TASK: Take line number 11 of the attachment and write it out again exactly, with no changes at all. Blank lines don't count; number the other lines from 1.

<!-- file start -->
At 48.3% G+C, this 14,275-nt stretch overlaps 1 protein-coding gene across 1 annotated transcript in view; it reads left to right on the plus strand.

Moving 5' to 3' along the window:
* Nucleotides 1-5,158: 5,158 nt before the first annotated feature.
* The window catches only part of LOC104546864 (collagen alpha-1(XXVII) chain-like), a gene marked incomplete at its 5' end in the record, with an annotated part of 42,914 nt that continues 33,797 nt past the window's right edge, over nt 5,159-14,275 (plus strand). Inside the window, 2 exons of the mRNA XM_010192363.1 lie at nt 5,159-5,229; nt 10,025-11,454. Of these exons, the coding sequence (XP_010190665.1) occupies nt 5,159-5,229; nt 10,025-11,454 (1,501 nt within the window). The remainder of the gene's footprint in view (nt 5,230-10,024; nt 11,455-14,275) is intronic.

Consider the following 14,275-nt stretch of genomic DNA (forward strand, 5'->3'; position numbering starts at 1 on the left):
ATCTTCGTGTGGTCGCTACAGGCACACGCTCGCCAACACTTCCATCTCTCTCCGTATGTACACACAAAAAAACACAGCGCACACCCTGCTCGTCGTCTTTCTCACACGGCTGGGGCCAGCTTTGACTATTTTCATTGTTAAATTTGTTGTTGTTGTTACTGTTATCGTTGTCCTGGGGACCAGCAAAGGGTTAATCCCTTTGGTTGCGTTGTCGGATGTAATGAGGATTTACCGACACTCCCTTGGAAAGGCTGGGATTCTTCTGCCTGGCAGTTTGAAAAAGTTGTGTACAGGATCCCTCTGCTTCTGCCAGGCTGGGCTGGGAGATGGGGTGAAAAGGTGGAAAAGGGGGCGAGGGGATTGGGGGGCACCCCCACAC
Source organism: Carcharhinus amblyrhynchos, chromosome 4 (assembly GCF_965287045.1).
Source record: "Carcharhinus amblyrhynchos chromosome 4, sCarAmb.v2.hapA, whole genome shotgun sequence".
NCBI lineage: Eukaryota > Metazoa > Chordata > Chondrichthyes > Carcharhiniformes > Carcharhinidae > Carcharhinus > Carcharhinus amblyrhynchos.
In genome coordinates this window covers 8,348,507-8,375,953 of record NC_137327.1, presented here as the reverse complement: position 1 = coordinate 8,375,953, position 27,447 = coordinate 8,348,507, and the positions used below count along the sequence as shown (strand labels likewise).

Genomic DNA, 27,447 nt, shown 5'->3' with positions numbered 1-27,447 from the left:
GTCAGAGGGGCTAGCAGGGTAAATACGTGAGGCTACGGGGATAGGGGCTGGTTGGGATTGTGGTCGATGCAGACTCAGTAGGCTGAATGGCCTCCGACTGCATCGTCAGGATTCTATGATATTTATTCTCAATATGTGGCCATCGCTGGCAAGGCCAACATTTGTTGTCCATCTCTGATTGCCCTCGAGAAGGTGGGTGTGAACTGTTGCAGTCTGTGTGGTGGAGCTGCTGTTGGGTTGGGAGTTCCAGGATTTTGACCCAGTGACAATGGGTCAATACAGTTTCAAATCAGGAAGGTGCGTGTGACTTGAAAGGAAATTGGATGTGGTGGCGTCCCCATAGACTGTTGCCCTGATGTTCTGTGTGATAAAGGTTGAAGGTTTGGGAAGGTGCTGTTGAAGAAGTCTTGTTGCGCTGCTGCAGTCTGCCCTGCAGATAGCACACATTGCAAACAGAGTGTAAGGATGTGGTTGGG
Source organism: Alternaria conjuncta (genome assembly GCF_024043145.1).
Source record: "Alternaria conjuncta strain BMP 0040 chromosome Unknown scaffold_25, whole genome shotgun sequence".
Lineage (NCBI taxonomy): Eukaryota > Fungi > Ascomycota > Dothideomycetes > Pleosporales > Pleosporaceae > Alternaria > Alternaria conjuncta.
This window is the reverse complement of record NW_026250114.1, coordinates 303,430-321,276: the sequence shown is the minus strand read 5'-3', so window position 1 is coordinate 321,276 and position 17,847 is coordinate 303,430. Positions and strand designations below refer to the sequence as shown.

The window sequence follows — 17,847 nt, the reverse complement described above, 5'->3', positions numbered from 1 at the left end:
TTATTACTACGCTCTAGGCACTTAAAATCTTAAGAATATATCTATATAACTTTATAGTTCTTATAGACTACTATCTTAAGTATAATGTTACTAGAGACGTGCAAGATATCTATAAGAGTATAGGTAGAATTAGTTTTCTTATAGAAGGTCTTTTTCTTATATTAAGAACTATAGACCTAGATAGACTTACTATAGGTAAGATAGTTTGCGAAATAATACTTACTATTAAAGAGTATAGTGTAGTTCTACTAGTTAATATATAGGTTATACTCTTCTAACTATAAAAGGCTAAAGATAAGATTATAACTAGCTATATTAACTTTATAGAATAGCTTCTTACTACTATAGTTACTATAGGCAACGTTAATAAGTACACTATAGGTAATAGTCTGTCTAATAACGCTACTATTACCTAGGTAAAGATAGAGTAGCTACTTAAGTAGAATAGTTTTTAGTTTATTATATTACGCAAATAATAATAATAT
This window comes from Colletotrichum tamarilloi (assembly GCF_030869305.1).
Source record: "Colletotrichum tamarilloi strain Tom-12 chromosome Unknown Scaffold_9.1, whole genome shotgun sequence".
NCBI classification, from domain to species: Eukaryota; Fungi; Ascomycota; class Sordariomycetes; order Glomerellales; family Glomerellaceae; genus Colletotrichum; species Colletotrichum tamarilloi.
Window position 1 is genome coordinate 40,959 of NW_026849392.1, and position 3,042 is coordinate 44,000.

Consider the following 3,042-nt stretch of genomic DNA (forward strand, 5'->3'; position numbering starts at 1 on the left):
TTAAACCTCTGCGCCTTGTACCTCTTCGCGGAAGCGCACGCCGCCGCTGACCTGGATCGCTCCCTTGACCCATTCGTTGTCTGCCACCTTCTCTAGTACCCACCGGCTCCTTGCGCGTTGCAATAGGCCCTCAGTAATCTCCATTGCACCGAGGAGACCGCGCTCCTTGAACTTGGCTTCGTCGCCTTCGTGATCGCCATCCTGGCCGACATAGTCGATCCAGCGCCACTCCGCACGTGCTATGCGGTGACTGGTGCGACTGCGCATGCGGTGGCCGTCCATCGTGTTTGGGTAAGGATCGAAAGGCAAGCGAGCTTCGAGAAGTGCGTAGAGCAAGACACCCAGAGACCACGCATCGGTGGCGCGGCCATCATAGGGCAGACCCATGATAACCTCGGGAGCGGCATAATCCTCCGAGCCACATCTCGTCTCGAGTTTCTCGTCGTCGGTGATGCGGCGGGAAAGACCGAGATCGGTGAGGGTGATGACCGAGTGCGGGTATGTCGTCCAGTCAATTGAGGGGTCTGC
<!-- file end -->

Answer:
Genomic DNA, 27,447 nt, shown 5'->3' with positions numbered 1-27,447 from the left: